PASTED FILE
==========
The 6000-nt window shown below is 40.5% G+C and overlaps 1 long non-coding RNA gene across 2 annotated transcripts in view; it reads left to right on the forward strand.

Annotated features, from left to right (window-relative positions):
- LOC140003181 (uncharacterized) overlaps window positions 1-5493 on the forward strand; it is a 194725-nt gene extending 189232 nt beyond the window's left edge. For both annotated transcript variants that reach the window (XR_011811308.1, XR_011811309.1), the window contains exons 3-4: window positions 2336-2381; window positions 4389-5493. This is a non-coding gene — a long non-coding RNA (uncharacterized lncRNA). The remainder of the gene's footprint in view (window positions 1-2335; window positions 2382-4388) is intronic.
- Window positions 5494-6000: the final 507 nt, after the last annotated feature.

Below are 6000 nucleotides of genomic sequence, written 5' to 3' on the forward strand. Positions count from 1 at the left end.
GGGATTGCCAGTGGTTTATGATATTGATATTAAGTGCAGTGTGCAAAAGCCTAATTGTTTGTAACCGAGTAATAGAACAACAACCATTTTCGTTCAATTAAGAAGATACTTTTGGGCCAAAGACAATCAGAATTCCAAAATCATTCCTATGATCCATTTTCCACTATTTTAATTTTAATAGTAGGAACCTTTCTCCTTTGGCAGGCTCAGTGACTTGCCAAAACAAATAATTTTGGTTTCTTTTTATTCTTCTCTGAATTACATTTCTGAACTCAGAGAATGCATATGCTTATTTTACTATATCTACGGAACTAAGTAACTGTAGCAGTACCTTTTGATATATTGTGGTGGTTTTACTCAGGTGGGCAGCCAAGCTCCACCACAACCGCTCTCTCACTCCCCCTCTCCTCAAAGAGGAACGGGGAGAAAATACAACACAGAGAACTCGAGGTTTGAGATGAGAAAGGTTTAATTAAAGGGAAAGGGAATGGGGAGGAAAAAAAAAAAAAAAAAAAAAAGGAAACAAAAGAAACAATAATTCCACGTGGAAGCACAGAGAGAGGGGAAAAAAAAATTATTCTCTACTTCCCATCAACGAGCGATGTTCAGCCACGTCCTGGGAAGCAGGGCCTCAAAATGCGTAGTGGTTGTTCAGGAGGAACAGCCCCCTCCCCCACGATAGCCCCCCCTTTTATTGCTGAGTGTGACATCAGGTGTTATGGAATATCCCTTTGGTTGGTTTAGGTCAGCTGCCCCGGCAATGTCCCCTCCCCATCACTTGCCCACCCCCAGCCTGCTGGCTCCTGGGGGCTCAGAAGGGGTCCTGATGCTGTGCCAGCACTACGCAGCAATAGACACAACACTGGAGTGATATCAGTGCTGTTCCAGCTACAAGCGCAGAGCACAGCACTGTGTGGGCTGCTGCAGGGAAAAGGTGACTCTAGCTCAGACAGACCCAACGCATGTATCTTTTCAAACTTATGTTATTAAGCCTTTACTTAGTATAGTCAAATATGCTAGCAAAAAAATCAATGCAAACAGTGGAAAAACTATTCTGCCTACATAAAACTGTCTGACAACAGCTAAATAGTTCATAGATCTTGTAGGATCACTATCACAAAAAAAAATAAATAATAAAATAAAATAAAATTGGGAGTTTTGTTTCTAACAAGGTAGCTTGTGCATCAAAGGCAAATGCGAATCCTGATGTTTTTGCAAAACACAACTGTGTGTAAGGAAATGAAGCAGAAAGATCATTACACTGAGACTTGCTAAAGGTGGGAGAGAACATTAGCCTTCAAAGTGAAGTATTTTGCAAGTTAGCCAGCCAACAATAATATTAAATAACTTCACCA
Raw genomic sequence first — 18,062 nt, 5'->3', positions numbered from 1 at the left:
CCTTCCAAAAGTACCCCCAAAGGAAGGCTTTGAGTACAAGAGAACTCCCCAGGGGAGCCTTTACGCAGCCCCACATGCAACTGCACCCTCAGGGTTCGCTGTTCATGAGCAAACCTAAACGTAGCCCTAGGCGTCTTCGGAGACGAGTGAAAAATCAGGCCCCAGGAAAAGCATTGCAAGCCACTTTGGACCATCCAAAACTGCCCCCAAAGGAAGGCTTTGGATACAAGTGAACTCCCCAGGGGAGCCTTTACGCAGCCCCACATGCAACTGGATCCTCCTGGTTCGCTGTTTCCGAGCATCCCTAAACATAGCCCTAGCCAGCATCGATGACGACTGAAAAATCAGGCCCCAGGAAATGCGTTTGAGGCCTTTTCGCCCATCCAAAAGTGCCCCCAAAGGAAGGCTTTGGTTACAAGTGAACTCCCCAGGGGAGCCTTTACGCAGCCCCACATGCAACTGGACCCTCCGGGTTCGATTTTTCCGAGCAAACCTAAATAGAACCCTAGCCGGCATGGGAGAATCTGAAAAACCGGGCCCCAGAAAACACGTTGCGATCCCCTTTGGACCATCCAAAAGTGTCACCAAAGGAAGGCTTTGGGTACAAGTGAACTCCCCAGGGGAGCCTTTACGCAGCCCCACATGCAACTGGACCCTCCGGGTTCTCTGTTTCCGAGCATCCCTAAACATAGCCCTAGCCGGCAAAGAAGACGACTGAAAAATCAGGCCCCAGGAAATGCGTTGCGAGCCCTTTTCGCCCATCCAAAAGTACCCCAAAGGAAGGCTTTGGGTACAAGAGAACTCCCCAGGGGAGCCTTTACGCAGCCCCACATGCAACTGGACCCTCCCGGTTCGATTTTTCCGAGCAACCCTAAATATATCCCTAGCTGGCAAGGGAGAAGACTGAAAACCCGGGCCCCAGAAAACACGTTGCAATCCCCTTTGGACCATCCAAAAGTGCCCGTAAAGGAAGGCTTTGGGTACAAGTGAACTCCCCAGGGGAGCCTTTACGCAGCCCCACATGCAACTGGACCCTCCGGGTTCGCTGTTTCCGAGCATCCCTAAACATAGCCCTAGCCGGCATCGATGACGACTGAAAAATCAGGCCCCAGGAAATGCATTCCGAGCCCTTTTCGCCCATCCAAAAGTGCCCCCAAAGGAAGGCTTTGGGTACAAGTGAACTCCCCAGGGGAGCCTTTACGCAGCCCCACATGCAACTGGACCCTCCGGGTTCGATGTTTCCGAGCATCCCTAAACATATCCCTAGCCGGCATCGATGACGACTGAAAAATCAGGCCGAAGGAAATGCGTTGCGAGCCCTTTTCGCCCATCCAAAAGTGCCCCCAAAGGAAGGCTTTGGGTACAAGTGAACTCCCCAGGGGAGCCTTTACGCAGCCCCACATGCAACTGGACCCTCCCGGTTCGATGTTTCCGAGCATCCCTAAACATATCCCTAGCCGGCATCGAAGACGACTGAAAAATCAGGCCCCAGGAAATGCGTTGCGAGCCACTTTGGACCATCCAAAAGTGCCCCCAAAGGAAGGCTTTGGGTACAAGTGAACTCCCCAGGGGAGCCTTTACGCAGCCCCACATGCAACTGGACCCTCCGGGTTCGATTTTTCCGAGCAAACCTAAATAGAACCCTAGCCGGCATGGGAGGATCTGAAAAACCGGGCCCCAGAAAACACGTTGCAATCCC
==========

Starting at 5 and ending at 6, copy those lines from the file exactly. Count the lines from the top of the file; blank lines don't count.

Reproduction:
Below are 6000 nucleotides of genomic sequence, written 5' to 3' on the forward strand. Positions count from 1 at the left end.
GGGATTGCCAGTGGTTTATGATATTGATATTAAGTGCAGTGTGCAAAAGCCTAATTGTTTGTAACCGAGTAATAGAACAACAACCATTTTCGTTCAATTAAGAAGATACTTTTGGGCCAAAGACAATCAGAATTCCAAAATCATTCCTATGATCCATTTTCCACTATTTTAATTTTAATAGTAGGAACCTTTCTCCTTTGGCAGGCTCAGTGACTTGCCAAAACAAATAATTTTGGTTTCTTTTTATTCTTCTCTGAATTACATTTCTGAACTCAGAGAATGCATATGCTTATTTTACTATATCTACGGAACTAAGTAACTGTAGCAGTACCTTTTGATATATTGTGGTGGTTTTACTCAGGTGGGCAGCCAAGCTCCACCACAACCGCTCTCTCACTCCCCCTCTCCTCAAAGAGGAACGGGGAGAAAATACAACACAGAGAACTCGAGGTTTGAGATGAGAAAGGTTTAATTAAAGGGAAAGGGAATGGGGAGGAAAAAAAAAAAAAAAAAAAAAAGGAAACAAAAGAAACAATAATTCCACGTGGAAGCACAGAGAGAGGGGAAAAAAAAATTATTCTCTACTTCCCATCAACGAGCGATGTTCAGCCACGTCCTGGGAAGCAGGGCCTCAAAATGCGTAGTGGTTGTTCAGGAGGAACAGCCCCCTCCCCCACGATAGCCCCCCCTTTTATTGCTGAGTGTGACATCAGGTGTTATGGAATATCCCTTTGGTTGGTTTAGGTCAGCTGCCCCGGCAATGTCCCCTCCCCATCACTTGCCCACCCCCAGCCTGCTGGCTCCTGGGGGCTCAGAAGGGGTCCTGATGCTGTGCCAGCACTACGCAGCAATAGACACAACACTGGAGTGATATCAGTGCTGTTCCAGCTACAAGCGCAGAGCACAGCACTGTGTGGGCTGCTGCAGGGAAAAGGTGACTCTAGCTCAGACAGACCCAACGCATGTATCTTTTCAAACTTATGTTATTAAGCCTTTACTTAGTATAGTCAAATATGCTAGCAAAAAAATCAATGCAAACAGTGGAAAAACTATTCTGCCTACATAAAACTGTCTGACAACAGCTAAATAGTTCATAGATCTTGTAGGATCACTATCACAAAAAAAAATAAATAATAAAATAAAATAAAATTGGGAGTTTTGTTTCTAACAAGGTAGCTTGTGCATCAAAGGCAAATGCGAATCCTGATGTTTTTGCAAAACACAACTGTGTGTAAGGAAATGAAGCAGAAAGATCATTACACTGAGACTTGCTAAAGGTGGGAGAGAACATTAGCCTTCAAAGTGAAGTATTTTGCAAGTTAGCCAGCCAACAATAATATTAAATAACTTCACCA